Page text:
If you use so-called ‘free’ Wi-Fi networks while at your favorite cafe or while traveling, you might get more than you bargained for. Protect yourself – and your identity – with these simple tips. You’re sitting in an airport lounge and seize the chance to check your e-mails before your flight departs. You log on and are tempted by a wireless Internet provider offering free Internet access. So, do you take it?
Security experts warn that hackers may be masquerading as free public Wi-Fi providers to gain access to the laptops of unsuspecting travelers. All it takes, they say, is a computer program downloaded from the Internet, an open access point and a user who has ignored basic security advice. The difficulty for travelers is differentiating between a good Internet access hotspot and a rogue, or somebody trying to actually glean credentials from you. The issue is that you don’t necessarily know the difference between a good and a bad one.
This could happen in a number of ways, but one of the sneakiest is a “rogue” Wi-Fi network that look like a free alternative to your hotel’s $10 to $15/day rate. In other words, tech-savvy thieves are taking advantage of your thirst for constant connectivity – and desire to save a few bucks.
The basic idea is someone in the vicinity has created a ‘free Wi-Fi network’ that you connect to, but in doing so, you’re allowing them to tap into your info, access your files and possibly steal your personal identity too. These rogue networks are really individuals who have software to hack into your systems — and because the majority of people’s laptops are not protected, they’re a lot more susceptible than they think.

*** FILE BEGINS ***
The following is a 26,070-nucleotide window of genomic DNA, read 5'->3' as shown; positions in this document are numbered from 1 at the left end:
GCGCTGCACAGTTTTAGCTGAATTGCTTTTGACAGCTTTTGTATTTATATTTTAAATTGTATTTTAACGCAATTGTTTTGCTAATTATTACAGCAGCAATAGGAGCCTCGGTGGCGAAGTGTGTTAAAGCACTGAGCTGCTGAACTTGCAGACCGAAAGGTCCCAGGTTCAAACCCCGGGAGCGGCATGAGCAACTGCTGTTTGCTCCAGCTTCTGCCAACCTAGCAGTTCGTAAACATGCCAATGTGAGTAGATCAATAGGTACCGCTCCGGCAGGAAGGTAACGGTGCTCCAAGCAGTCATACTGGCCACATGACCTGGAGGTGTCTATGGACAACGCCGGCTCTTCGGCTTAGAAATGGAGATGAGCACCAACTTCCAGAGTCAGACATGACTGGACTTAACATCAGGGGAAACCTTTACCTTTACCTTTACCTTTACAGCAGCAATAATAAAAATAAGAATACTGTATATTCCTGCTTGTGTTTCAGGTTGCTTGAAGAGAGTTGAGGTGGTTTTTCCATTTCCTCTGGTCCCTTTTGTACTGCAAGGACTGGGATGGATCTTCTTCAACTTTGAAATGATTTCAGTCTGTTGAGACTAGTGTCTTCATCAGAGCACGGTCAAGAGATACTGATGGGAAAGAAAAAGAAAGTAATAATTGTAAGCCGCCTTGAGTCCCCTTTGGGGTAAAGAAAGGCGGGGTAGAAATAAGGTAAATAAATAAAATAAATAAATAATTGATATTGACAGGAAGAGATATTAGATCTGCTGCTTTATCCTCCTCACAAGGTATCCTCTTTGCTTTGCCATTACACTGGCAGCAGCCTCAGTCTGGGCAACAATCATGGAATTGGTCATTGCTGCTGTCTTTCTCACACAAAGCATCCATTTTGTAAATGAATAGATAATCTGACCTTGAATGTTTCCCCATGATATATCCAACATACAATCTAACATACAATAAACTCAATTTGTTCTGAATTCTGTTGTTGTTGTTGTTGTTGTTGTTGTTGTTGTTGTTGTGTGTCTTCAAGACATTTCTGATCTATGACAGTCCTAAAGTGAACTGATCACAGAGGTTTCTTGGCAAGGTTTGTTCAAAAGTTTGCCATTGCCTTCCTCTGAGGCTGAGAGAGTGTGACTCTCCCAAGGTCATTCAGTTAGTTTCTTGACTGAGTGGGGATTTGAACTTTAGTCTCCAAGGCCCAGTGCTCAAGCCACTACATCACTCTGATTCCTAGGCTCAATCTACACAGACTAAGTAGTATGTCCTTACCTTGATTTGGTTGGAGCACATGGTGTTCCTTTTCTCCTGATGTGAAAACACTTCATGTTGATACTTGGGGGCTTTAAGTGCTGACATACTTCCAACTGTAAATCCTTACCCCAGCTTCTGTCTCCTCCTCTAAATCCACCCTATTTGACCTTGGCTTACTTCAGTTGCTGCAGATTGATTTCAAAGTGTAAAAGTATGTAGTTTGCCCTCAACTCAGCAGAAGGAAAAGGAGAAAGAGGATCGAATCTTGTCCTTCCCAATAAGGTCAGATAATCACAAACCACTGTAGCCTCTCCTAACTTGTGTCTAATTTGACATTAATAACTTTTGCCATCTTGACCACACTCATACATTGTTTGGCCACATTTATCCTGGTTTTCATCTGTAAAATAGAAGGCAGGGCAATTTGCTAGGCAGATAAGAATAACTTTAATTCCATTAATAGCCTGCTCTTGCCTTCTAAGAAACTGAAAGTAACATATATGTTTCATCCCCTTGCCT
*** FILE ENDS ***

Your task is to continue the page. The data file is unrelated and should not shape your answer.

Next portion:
In fact, a software tool has been developed that demonstrates the risk of unprotected wireless networks. This software tool acts as a promiscuous access point that masquerades itself as a wireless network. It makes the victim connect to our rogue wireless network automatically.
Rogue operators will often craft network names similar to the name of the hotel or the coffee shop where your end user is attempting to connect. One careless click and your data is exposed. Scary stuff. So, what to do? You’ve got your work cut out for you, and it starts with awareness, say the experts. So consider these following steps:
Whenever possible, avoid free public Wi-Fi networks. When a traveler goes to a hotel, they should make sure they have a wired [Ethernet] connection.
- Be efficient. If you can’t resist a free public Wi-Fi network, get on, get what you need and get off — and don’t do any financial things until you’re back at home. It also doesn’t hurt to ask the establishment (such as a coffee shop) if the “StarbucksFree123″ network is really theirs before logging on.
- Use VPN. Only use free public Wi-Fi if you have VPN (Virtual Private Network) access – otherwise, everything you do can be easily monitored by anyone nearby. Travelers should be aware that a new software program exists call “FireSheep” which can easily capture your passwords when you use public WiFi networks. Anyone with bad intentions capable of following a few simple online instructions can install a simple “Firesheep” Firefox plug-in, and then join an open wireless network nearby. Firesheep would then reveal who else is on that network that have visited unencrypted websites, which just so happens to include Facebook and Twitter, two of the most popular destinations on the web today. Firesheep is an extension for the Firefox browser that can grab your login credentials for sites such as Facebook and Twitter.
- BYOC (Bring Your Own Connection). Another option is to use WAN-enabled laptops, USB sticks with cellular connectivity or to create a mobile hotspot through your smartphone or tablet.
- Use security software. And make sure all security software is updated regularly, enable firewalls and even consider using tools to encrypt sensitive data (there are many free options available, too).
- Only through education, secured connections, and some common sense can you keep your personal and professional data safe from cyber-snoopers, waiting to attack through a free public Wi-Fi.